Role Conflict and Black Underachievement Paul C. Mocombe West Virginia State University, Institute, West Virginia, USA Abstract: Examining the social attitudes and practical consciousness of young black American youth through an analysis of the 1999 rap song, Bling bling, by the Hot Boyz, in this work, I review the oppositional culture hypothesis as it pertains to the black/white achievement gap, describe the current debate, and reinterpret the hypothesis within a structural functional reading that focuses on the social functional role that black underachievement plays for black youth in the American social structure of inequality. To this end, I argue that the achievement gap is a result of the role conflict brought about by the American postindustrial capitalist social structure of class inequality, rather than a racial or cultural understanding, ―burden-of-acting-white,‖ of group belonging. Key Words: ideological domination, linguistic structure, capitalism, underclass, underachievement, black americans, white/black achievement gap Introduction Traditional environmental theories, building on the cultural-ecological approach of John Ogbu, have argued that blacks, given their racial marginalization within the socioeconomic social structure of American capitalist society, either developed an oppositional social ―identity-in-differential‖ that defined ―certain activities, events, symbols, and meanings as not appropriate for them because those behaviors, events, symbols, and meanings are characteristic of white Americans‖ (Fordham and Ogbu 1986: 181), or that such an ―underclass‖ identity stemmed from a ―culture of poverty‖ that devalued educational attainment (Jencks and Phillips, 1998: 10). This thesis has come to be known in the social science literature as the oppositional culture thesis (Gordon, 2006; Tyson et al, 2005; Ainsworth-Darnell and Downey, 1998, 2002; Cook and Ludwig 1998; Wilson, 1998; Farkas et al, 2002; Steele, 1997; Ogbu, 1991). Both positions, essentially, argue that the choice between exercising a black cultural ethos and striving for academic success diametrically oppose one another. Further goes the argument, this role strain or conflict contributes to underachievement among black adolescent students vis-à-vis their white counterparts who do not encounter this cultural opposition because it follows that black students must conceal their academic prowess in order to be accepted by their black adolescent peers. Black students intentionally underachieve for fear of being labeled ―acting white‖ by their black adolescent peers. This ―burden of acting white‖ hypothesis is problematic in that in spite of countless programs, after-school and mentoring programs offered throughout the nation to help black American youth close the achievement gap based on Ogbu‘s hypothesis, black American students significantly continue to underachieve vis-à-vis their white counterparts. Nationally, just 12% of African-American 4th graders have reached proficient or advanced reading levels, while 61% have yet to reach the basic level. In a national assessment of student reading ability, black children scored 16% below white children. Forty-six percent of black adults, compared with 14% of white adults, 165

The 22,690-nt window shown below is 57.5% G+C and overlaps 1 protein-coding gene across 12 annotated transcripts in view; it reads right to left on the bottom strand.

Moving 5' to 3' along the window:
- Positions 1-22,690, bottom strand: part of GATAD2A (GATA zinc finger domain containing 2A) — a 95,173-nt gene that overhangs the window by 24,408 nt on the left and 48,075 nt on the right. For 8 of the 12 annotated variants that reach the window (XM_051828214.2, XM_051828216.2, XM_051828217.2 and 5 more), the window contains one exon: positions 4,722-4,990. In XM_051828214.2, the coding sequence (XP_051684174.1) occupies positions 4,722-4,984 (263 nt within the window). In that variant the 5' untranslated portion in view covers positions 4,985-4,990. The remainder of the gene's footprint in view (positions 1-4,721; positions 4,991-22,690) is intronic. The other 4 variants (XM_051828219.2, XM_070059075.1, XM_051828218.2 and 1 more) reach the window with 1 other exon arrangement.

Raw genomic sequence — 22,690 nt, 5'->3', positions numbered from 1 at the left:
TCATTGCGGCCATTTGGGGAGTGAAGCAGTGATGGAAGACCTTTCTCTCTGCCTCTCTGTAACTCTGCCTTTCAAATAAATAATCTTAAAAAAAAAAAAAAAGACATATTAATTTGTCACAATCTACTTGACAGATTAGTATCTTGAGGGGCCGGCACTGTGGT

scored in the lowest category of the National Adult Literacy survey. The results indicate that blacks have more limited skills in processing information from articles, books, tables, charts, and graphs compared with their white counterparts (Gordon, 2006, p. 32). More perplexing, the students who lose the most ground are the higherachieving black children. ―As black students move through elementary and middle school…the test-score gaps that separate them from their better-performing white counterparts grow fastest among the most able students and the most slowly for those who start out with below-average academic skills‖ (Viadero, 2008, p. 1). Highlighting the linguistic structure and social functions of young black youth through a brief content analysis of the 1999 rap song, Bling bling, by the Hot Boyz, in this work, I review the oppositional culture hypothesis, describe the current debate, and offer an alternative critical (structural) reinterpretation of the burden of acting white hypothesis vis-à-vis the aforementioned data, which explains this persistence of underachievement in the face of programs, after-school and mentoring programs, intent on promoting black achievement. This critical analysis is a social structural reading that focuses on the social functional role that black underachievement plays for black youth in the American capitalist social structure of class inequality. To this end, I posit that the achievement gap more so speaks to the role conflict brought about by the American postindustrial capitalist social structure of class inequality, rather than a racial or cultural understanding of group belonging. The basic premise of this critical argument, in other words, is that the ―burden of acting white‖ hypothesis is not entirely inaccurate; it is theoretically simply outdated and uncritical. As such, for a more valid, contemporary, and critical interpretation of its manifestation among black American students in k-12 grades, it needs to be reinterpreted from its mid-twentieth century emphasis on racial and cultural basis to a more relevant social structural reading. That is, the hypothesis represents a structural functional manifestation of the class interest of the black underclass as a sociolinguistic status group in the larger American class social structure of inequality as opposed to a racial or cultural indication of African American group belonging as John Ogbu is suggesting. As black students matriculate through school systems and become adolescents, their underachievement vis-à-vis whites and lack of effort or concern should not be interpreted as a fear of ―acting white.‖ Instead, it should be interpreted as the social functional disconnect black adolescent students perceive between education and economic success amongst the American class status group, the black underclass in urban inner cities. Education and high achievement are marginalized by this status group, constituted by gangsters, rappers, athletes, and entertainers, because other means not associated with education, such as sports, hip-hop culture, drug dealing and other illegal activities appear to be more viable means or social roles to economic gain or success, status, and upward mobility in the society for blacks. This role conflict is reinforced in much of the media and popular culture to which these students have access (Mocombe, 2006, 2007, 2009, 2010). Whereas, Fordham and Ogbu argued that their informants said they attempted to downplay their abilities for fear of being labeled white and used alternative strategies, such as participating in sports, music, or playing the class clown, to camouflage their abilities. These strategies, I am suggesting here in my structural reinterpretation of Ogbu‘s hypothesis, should be interpreted as arising from ―a mismatch in linguistic social functions,‖ doing all things black as defined by the black underclass in order to obtain status, popularity, and subsequent economic gain in the larger American postindustrial class social structure 166